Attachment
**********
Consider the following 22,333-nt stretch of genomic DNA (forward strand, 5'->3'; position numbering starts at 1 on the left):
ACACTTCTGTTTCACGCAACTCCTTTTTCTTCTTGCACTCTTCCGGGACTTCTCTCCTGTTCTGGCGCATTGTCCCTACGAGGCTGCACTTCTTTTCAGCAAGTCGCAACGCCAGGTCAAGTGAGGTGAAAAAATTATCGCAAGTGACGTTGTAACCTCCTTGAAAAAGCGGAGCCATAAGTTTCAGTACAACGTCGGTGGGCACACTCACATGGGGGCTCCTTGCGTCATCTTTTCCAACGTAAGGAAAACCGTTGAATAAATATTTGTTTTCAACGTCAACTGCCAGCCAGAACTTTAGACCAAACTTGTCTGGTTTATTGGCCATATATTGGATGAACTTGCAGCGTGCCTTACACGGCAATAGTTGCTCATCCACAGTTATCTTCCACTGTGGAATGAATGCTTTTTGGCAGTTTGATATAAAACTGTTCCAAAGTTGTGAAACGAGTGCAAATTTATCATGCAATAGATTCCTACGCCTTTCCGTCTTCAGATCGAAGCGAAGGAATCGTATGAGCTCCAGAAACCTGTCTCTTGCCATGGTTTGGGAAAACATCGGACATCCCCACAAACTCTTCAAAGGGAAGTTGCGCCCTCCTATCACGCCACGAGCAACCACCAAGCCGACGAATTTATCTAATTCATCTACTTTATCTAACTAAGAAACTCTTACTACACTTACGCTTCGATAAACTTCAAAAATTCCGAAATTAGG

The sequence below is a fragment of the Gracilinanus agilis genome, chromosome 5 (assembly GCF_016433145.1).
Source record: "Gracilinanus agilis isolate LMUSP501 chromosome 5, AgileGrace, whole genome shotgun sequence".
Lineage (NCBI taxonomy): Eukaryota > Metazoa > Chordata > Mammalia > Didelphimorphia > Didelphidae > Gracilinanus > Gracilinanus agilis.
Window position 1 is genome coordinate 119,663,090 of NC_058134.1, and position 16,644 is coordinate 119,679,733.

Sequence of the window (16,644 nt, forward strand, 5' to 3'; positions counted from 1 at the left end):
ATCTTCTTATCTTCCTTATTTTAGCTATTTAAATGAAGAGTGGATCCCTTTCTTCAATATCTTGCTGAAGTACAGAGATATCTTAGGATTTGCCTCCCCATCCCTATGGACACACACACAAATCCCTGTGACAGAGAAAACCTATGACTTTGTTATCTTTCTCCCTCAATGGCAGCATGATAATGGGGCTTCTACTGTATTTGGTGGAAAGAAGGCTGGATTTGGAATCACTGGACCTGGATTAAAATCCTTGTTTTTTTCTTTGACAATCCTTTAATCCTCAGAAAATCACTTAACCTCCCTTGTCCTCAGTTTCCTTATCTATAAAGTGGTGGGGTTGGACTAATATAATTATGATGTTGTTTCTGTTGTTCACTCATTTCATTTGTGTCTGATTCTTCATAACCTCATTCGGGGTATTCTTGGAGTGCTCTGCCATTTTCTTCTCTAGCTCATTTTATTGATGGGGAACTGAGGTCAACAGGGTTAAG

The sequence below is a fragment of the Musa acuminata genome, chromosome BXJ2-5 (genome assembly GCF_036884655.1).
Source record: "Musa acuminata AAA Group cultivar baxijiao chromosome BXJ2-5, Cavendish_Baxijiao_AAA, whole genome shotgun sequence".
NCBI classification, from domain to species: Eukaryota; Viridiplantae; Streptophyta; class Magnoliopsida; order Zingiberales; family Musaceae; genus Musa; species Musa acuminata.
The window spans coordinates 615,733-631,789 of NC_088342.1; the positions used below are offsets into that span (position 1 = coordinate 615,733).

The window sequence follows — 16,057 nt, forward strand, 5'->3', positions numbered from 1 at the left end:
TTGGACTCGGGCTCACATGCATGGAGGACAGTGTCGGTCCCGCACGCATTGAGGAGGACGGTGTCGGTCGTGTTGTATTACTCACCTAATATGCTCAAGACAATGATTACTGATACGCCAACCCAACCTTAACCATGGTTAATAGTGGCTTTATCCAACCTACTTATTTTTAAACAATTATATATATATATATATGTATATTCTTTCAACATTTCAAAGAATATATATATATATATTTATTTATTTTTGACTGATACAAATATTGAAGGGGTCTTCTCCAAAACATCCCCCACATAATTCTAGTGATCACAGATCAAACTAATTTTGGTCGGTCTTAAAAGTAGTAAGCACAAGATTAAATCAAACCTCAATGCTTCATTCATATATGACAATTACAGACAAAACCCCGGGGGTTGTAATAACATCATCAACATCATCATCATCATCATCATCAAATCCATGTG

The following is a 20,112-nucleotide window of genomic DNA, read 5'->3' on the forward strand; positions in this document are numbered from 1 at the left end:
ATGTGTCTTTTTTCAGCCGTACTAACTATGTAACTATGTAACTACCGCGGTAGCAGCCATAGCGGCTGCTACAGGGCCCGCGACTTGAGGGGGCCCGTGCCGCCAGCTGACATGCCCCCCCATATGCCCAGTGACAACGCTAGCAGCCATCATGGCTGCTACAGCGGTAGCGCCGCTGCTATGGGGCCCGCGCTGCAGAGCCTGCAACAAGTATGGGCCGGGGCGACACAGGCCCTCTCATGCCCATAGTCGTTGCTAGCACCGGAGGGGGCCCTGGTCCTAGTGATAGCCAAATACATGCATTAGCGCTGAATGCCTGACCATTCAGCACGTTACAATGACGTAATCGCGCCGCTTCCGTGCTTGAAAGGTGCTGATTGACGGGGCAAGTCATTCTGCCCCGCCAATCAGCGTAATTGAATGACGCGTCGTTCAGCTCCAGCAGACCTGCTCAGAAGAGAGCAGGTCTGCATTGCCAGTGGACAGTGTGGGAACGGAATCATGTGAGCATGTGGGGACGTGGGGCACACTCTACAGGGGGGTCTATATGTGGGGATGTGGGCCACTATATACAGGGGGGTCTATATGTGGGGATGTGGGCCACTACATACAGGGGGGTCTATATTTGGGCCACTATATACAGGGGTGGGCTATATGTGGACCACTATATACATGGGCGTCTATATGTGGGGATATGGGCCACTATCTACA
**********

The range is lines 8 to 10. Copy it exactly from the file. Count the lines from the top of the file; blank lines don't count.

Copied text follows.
ATCTTCTTATCTTCCTTATTTTAGCTATTTAAATGAAGAGTGGATCCCTTTCTTCAATATCTTGCTGAAGTACAGAGATATCTTAGGATTTGCCTCCCCATCCCTATGGACACACACACAAATCCCTGTGACAGAGAAAACCTATGACTTTGTTATCTTTCTCCCTCAATGGCAGCATGATAATGGGGCTTCTACTGTATTTGGTGGAAAGAAGGCTGGATTTGGAATCACTGGACCTGGATTAAAATCCTTGTTTTTTTCTTTGACAATCCTTTAATCCTCAGAAAATCACTTAACCTCCCTTGTCCTCAGTTTCCTTATCTATAAAGTGGTGGGGTTGGACTAATATAATTATGATGTTGTTTCTGTTGTTCACTCATTTCATTTGTGTCTGATTCTTCATAACCTCATTCGGGGTATTCTTGGAGTGCTCTGCCATTTTCTTCTCTAGCTCATTTTATTGATGGGGAACTGAGGTCAACAGGGTTAAG

The sequence below is a fragment of the Musa acuminata genome, chromosome BXJ2-5 (genome assembly GCF_036884655.1).
Source record: "Musa acuminata AAA Group cultivar baxijiao chromosome BXJ2-5, Cavendish_Baxijiao_AAA, whole genome shotgun sequence".